So what could possibly go wrong? By and large, Europe’s social democracies finance their high spending levels with high consumption taxes, which are embedded in the cost of virtually all goods and services. There is much to be said for relying on consumption taxes over income taxes. For one thing, there is some evidence to suggest that relying more heavily on consumption taxes is more conducive to economic growth than relying more heavily on income taxes, as consumption taxes encourage savings and investment. The downside of high consumption taxes is that they are regressive: Low-income households consume a higher share of their total income than high-income households, so consumption taxes will tend to hit low-income households harder.

There are ways around this dilemma. The most obvious is to ensure that, while the tax burden might be somewhat regressive, government spending flows to low-income households more than high-income households, thus ensuring that the overall tax-and-transfer system is progressive. This is roughly the tack taken by Europe’s successful social democracies.

The trouble is that this Danish path that Sanders would like the U.S. to follow is rooted in an entirely different historical experience. Let’s leave aside the fact that Danes are Danes and Americans are Americans; we don’t even need an elaborate story about deep-rooted cultural differences to explain how our experiences have diverged. As the Northwestern University sociologist Monica Prasad argues in The Land of Too Much, Europe’s social democracies were the product of a bargain between elites and the working class. To raise economic-growth rates in the wake of devastating wars and the economic challenge posed by the hyper-productive United States, workers would accept relatively low wages and high consumption taxes. In exchange, they’d get generous cradle-to-grave welfare states.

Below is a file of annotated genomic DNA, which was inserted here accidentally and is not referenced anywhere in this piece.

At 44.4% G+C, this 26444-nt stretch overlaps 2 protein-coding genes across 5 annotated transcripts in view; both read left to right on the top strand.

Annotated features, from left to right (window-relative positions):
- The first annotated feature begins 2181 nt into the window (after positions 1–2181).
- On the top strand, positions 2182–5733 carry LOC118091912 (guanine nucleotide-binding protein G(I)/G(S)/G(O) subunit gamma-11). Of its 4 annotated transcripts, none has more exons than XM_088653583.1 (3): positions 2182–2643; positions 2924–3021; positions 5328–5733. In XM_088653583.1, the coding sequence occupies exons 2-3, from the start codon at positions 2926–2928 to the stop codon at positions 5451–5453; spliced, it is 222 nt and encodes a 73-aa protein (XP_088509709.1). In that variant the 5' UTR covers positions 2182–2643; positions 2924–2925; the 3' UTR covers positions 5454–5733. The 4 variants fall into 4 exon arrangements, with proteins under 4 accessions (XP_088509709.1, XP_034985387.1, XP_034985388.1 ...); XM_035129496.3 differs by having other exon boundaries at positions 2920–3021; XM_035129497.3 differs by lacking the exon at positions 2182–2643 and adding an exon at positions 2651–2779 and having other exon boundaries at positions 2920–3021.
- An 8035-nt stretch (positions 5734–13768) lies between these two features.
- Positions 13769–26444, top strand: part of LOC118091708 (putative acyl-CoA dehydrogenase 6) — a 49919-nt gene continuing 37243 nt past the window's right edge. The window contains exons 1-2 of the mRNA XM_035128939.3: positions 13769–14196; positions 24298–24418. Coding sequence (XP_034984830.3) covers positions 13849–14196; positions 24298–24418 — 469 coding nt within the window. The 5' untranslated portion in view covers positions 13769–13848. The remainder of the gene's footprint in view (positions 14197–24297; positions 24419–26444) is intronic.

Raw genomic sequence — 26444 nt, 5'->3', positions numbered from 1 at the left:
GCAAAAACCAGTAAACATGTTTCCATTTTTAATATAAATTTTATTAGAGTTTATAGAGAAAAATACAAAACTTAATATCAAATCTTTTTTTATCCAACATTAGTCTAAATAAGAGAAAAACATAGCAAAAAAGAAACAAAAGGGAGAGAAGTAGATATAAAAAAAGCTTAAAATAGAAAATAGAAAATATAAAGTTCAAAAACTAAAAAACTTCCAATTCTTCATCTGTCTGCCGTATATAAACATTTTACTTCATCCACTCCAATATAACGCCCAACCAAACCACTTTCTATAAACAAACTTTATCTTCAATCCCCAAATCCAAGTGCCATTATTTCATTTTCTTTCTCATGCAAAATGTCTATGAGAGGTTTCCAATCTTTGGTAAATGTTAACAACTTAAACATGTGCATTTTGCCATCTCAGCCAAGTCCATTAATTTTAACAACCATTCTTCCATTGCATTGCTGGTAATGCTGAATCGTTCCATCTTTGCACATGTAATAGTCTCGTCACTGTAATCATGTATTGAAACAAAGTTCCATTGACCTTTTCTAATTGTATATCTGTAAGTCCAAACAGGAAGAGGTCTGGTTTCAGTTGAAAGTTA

Organized labor was strong in much of Western Europe. But as the legal scholar Matthew Dimick has observed, unions in countries such as Denmark and Sweden operate under what we call “right-to-work” rules. People join labor unions not because of closed-shop rules, but because they find it advantageous to do so. For much of the post-war era, tax systems were more regressive in Western Europe than in the United States, and labor–management relations were far less adversarial over there than over here.

The U.S. settled on a very different model. While European social democrats accepted that the working class would pay for the welfare state through high consumption taxes — an arrangement that European elites were happy to accept — the American Left fought for steeply progressive income taxes, which turned more-affluent voters against big expansions of government social programs. U.S. unions, meanwhile, fought to extract as much as they could in employer-provided benefits, which led them to favor policies such as the tax break for employer-sponsored insurance coverage. And as long as job-based coverage was the norm, working- and middle-class voters never really clamored for a government takeover of medical care of the kind Bernie Sanders is now proposing.

Love them or hate them, the genius of Europe’s socialists is that they found a way to make peace with capitalism. They found a way to finance expansive welfare states while still allowing the rich to get richer. America’s socialists, from Bernie Sanders on down, have never quite figured this out. And so our dyed-in-the-wool socialists keep losing to liberal hucksters such as Bill and Hillary Clinton, who keep pretending that higher taxes on the rich will pay for middle-class entitlements as far as the eye can see despite knowing full well that the math will never add up.

Reihan Salam is president of the Manhattan Institute and a contributing editor of National Review.